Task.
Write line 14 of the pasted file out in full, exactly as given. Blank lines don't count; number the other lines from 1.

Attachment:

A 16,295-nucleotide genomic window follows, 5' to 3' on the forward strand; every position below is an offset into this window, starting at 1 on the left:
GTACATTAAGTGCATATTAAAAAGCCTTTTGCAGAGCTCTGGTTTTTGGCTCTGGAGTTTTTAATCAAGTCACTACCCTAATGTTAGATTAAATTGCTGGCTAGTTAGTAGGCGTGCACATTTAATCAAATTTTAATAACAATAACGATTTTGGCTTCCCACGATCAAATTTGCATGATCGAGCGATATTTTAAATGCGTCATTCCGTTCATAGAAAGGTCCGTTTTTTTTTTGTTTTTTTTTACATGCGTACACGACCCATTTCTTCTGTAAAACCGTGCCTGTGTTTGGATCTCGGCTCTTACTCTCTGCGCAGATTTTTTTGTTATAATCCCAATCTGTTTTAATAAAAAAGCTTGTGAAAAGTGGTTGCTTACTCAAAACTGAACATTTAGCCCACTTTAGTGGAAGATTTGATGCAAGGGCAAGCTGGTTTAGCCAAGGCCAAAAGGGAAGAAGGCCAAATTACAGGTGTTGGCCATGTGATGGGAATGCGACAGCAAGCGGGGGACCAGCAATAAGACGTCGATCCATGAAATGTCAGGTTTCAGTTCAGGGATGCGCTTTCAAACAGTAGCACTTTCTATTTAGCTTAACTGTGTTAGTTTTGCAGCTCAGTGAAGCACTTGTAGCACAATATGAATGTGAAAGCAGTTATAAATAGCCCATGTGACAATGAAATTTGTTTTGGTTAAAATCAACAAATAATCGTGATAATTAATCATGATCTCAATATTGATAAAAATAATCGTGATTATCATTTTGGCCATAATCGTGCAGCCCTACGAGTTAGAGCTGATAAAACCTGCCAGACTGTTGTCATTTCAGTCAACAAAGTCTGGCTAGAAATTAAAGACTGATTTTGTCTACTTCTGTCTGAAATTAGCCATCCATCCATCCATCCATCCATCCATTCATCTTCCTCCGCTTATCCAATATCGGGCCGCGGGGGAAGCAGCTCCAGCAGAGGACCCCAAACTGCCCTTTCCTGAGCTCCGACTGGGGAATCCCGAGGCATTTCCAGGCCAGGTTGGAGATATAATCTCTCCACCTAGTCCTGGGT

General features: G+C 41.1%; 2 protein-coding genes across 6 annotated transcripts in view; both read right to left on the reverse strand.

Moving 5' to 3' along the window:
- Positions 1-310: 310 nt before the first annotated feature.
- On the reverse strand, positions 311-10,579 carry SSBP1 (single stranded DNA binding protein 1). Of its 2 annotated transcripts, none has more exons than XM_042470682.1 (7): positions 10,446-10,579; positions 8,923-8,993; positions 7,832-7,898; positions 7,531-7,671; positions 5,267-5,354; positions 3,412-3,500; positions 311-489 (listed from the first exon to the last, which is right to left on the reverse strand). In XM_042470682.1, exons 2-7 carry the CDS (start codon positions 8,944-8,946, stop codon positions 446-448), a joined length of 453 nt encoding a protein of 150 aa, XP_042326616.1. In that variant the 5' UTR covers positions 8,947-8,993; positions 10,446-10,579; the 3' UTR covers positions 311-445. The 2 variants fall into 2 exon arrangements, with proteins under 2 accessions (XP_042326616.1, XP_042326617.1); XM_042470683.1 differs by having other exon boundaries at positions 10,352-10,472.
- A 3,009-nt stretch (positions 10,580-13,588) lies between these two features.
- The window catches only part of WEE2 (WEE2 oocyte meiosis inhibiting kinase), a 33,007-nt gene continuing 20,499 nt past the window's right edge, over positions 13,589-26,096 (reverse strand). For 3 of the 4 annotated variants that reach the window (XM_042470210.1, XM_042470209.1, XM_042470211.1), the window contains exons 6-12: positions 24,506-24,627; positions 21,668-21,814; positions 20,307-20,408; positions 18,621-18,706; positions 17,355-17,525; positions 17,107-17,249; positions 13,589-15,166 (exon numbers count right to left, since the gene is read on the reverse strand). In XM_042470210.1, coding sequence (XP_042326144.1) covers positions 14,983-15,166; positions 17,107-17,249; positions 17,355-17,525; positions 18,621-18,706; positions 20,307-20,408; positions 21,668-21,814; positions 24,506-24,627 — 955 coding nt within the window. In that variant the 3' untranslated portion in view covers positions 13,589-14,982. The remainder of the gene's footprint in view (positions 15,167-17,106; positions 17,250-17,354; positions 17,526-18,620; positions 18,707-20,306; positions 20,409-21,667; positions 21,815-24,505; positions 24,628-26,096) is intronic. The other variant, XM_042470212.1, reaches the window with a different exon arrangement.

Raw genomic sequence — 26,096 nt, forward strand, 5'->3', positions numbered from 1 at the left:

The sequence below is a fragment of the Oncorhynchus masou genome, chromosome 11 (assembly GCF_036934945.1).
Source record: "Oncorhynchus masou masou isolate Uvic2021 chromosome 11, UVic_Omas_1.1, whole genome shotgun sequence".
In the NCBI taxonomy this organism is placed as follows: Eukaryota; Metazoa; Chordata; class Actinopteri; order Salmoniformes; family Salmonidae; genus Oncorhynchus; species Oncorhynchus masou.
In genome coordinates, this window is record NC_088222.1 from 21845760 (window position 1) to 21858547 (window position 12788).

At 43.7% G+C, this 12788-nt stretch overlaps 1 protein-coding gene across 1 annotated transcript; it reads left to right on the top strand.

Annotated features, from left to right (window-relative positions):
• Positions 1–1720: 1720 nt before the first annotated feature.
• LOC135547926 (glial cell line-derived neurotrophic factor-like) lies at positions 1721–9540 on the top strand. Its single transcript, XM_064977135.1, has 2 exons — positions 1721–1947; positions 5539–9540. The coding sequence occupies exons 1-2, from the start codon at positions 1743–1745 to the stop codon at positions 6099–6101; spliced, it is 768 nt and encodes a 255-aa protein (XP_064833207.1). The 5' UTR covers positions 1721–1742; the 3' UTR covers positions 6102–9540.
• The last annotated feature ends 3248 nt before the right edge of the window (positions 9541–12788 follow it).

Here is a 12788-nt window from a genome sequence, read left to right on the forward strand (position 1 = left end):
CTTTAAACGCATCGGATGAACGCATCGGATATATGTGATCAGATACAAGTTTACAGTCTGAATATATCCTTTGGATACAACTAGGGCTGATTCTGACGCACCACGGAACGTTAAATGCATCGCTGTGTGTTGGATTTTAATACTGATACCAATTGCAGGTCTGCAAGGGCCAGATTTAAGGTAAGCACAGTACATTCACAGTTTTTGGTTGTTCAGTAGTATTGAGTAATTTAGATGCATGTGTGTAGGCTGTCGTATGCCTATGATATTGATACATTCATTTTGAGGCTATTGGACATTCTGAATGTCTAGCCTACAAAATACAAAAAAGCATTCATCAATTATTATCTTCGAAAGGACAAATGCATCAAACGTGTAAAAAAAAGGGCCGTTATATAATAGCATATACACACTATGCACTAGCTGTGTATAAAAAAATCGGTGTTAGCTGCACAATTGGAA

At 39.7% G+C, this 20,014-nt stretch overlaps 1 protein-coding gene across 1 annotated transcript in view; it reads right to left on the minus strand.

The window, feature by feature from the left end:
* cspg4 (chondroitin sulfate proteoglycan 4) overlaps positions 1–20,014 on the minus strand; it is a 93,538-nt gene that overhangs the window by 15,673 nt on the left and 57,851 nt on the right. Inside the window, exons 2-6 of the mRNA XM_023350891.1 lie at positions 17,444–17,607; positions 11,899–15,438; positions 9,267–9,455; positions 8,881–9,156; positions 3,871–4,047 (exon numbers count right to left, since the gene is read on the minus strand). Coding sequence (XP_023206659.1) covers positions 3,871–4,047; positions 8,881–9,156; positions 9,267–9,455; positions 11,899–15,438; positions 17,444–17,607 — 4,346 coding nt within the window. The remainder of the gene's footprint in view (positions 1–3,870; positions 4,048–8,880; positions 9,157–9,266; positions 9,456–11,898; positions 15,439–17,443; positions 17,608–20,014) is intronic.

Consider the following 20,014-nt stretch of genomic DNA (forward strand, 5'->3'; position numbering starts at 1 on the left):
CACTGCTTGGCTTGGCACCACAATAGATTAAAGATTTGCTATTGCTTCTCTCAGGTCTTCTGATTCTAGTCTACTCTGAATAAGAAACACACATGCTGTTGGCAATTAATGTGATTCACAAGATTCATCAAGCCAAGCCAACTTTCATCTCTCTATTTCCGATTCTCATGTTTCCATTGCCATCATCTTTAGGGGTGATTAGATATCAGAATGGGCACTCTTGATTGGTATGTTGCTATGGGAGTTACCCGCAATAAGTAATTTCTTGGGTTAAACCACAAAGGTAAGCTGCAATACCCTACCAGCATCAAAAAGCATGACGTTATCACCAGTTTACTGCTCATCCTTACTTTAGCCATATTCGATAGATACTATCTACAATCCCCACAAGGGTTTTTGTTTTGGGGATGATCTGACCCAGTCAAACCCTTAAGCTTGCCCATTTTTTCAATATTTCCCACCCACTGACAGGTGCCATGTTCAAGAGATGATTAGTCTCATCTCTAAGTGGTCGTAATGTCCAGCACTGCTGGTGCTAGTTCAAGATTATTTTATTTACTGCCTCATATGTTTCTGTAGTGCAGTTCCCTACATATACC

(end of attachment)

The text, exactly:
At 43.7% G+C, this 12788-nt stretch overlaps 1 protein-coding gene across 1 annotated transcript; it reads left to right on the top strand.